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Hopeful engagement…

by | Nov 9, 2020 | engage, Hope, Santana

Our little card was starting to get some notice across IBM, and for our little team, I was assigned to go out and meet with customers.  As such I had been having conversations with a sales rep out in Chicago that was working with a very large publishing firm.  She had set up a meeting with one of their team, and I was flying out for the meeting.  I keep saying that this was pre-everything – no pagers, no cell phone, and while I had enough conversations to think I knew her well, I realized that we had actually never seen each other.  I emailed as I was leaving DC I would stand in the median at O’Hare with my coat off, and matching yellow suspenders and tie.  I didn’t have to Hope she would be there… and within about 5 minutes, a car pulled up, the window went down, “Mark?”  “Karen!” … and we were off! 

Scott Eblin, a good friend, defines Leadership as 1) Define Reality, and 2) Provide Hope.  But exactly what is Hope?  Is it simply a wish for an outcome, as in “I wish I was 6 feet tall” 😉  I like to add this definition another friend provided me:  “Hope is a confident expectation of a future good’. It carries with it the thought of a rope of good anchored in the future and running into the present, something that we can hold onto in a storm and aspire to in good times. Most psychologists say that without hope there is only despair, without hope we cannot dream for a better future.” This was the type of Hope that both Karen and I were working from, although we didn’t really know it at first…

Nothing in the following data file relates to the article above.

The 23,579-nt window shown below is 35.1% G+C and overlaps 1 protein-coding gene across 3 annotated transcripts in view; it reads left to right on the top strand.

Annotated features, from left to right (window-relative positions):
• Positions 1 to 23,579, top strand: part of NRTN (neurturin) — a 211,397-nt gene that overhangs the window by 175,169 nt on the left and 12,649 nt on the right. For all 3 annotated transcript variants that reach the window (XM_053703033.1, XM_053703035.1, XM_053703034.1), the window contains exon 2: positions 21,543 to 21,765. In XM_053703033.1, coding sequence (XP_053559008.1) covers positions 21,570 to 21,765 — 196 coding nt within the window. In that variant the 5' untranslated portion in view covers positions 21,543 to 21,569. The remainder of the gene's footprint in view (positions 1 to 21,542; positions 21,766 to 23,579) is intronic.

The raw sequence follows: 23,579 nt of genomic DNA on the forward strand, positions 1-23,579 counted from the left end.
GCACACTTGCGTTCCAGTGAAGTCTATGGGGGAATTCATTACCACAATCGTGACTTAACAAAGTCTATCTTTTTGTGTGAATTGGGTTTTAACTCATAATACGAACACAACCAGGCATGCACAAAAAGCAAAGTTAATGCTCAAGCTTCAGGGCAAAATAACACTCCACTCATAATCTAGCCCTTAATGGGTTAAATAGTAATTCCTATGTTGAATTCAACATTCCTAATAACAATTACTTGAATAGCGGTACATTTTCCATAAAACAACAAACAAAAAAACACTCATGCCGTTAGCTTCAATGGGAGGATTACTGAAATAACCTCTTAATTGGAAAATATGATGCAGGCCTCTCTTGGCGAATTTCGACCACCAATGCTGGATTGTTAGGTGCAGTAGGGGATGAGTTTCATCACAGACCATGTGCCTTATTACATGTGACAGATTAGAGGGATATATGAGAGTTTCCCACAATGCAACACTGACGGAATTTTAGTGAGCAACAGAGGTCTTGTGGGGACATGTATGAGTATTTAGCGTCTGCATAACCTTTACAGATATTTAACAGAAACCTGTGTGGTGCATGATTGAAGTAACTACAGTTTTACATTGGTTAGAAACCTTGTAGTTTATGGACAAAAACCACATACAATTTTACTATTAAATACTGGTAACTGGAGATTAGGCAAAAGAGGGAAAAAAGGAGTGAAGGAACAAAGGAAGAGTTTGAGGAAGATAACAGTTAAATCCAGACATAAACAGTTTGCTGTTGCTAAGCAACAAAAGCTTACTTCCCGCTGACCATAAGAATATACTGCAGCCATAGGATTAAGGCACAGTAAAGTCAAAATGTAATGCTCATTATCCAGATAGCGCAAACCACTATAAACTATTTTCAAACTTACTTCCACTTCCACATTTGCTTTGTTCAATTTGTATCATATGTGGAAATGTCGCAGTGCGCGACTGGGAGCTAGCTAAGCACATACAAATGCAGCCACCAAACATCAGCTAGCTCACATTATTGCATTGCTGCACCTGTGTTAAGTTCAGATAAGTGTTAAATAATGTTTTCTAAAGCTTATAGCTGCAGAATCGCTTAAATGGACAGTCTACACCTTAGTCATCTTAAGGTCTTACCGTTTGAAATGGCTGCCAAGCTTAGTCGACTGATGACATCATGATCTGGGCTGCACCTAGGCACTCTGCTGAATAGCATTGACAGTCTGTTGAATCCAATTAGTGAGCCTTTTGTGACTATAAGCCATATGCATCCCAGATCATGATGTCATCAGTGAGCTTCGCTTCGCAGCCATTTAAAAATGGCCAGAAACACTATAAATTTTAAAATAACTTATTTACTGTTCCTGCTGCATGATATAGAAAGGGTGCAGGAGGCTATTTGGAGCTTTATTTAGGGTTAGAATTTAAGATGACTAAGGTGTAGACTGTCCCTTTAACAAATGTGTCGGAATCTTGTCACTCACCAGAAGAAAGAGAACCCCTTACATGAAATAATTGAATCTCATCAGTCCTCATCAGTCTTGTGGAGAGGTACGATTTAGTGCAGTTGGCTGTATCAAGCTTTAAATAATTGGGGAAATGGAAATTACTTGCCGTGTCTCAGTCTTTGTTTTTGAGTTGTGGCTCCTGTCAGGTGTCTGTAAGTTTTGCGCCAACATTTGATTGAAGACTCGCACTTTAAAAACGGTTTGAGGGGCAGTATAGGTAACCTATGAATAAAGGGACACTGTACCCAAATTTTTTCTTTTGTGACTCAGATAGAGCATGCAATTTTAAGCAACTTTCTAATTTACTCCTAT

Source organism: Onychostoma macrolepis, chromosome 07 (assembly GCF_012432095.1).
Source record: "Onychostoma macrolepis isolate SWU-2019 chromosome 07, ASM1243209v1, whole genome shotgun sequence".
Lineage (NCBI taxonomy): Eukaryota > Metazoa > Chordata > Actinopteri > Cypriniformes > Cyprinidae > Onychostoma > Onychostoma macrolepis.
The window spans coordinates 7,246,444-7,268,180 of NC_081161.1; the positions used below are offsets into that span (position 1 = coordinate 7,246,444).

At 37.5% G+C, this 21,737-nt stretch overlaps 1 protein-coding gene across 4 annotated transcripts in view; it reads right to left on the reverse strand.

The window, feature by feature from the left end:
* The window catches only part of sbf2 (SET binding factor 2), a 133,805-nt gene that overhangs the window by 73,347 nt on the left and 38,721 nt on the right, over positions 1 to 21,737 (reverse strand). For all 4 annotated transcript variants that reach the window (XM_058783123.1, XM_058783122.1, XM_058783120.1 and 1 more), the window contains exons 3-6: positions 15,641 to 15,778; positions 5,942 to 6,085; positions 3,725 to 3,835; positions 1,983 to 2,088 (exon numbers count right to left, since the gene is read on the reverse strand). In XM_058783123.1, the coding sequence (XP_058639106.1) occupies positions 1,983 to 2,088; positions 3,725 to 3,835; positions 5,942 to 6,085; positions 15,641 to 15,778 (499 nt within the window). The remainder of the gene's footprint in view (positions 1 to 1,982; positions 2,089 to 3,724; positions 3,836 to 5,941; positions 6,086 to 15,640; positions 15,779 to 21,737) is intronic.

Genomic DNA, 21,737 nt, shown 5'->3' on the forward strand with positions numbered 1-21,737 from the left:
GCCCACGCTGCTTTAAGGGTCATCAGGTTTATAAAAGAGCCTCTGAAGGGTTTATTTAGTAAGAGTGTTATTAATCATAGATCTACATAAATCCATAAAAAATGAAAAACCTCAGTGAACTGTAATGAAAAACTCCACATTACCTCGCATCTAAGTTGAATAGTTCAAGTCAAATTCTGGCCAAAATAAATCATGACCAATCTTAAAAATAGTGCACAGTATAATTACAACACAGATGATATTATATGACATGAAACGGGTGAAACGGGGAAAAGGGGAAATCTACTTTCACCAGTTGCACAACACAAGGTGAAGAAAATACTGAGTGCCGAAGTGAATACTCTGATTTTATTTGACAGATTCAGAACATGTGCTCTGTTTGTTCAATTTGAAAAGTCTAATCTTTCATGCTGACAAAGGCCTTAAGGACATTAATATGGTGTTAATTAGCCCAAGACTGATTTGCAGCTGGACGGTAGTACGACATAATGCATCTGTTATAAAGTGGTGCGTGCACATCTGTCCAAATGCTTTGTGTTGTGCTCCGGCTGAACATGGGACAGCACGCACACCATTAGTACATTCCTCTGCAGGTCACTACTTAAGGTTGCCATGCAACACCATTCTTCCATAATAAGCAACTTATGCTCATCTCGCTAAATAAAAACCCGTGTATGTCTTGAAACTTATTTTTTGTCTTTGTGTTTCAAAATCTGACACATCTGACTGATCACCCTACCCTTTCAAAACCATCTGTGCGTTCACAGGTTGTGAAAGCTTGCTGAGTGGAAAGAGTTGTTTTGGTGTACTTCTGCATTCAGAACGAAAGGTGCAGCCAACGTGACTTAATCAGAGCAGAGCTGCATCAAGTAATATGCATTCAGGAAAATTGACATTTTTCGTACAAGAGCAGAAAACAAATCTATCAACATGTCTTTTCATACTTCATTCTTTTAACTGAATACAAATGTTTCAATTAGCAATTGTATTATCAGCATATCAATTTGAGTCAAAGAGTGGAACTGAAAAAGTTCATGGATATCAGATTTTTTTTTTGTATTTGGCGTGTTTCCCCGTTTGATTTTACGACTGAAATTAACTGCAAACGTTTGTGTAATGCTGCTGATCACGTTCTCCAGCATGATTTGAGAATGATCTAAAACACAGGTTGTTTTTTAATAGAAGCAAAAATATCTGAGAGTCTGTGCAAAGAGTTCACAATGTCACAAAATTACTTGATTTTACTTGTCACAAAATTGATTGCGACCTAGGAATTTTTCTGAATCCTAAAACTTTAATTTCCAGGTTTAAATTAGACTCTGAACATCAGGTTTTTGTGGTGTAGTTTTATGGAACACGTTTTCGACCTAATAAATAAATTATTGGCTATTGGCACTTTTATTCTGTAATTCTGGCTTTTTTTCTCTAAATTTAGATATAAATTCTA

Santana has a record that even the Beatles didn’t achieve:  their first 3 albums were Platinum, selling over $1 Million copies each in their first years. But it all started with him hanging around Fillmore West as a 17-year-old where Bill Graham drafted him to replace a drunk Paul Butterfield for a Sunday matinee show.  Once he had that start, his Hope was a work ethic that started in Mexico where he was born in 1947.  He learned the violin at 5, and guitar from his father a mariachi musician at 8.  His family moved from Mexico to Tijuana, where he started playing with pick-up bands in his teens.  The family moved to the Mission District of San Fransisco in his early teens, which was why he was hanging around the Fillmore for his “lucky break” he had been Hoping for…  

..his music was such a unique blend of jazz, rock, and rhythms from Latin music, and came from his friends.  The mixing bowl that is America put all those elements in front of him, and he started pulling all the pieces together.  Getting a standing ovation for his substitute bill, Graham got them signed to Columbia where they had recorded some tracks through the early part of 1969 but nothing that was ready for release.  The festival schedule for 1969 included a new show in upstate New York who wanted to book the Grateful Dead and the Jefferson Airplane – also managed by Graham.  He insisted that Santana be included, and much like his first set at the Fillmore, they were substituted for another band and played mid-day Saturday – to another standing ovation.  The album was released just after that in late August, the perfect timing for one of the “overnight successes” coming out of Woodstock. 

…on our drive out to the location, Karen opened up that just GETTING a meeting was a HUGE success.  Whatever happened after that was gravy.  She had been shut out because nothing else IBM had was even interesting enough for her customer to take a phone call. Something about our work was just interesting enough to get a conversation going.  My boss had learned from his years at IBM Research that the leading edge computing work was not done by computer people, but by customers who had problems bigger than current computers could handle. This was one of those meetings – and I was now used to it by now – and my Hope was one of these would eventually turn into a group that would take a risk with us.  As we move into the last few weeks of this year, what is your own Hope – for you, for your team, and for the path forward?  Is it a wish, or a rope to pull you forward?  We engage this week with the song that provided Santana with 10 minutes of his Hope from Woodstock… and not his Soul Sacrifice… 

 

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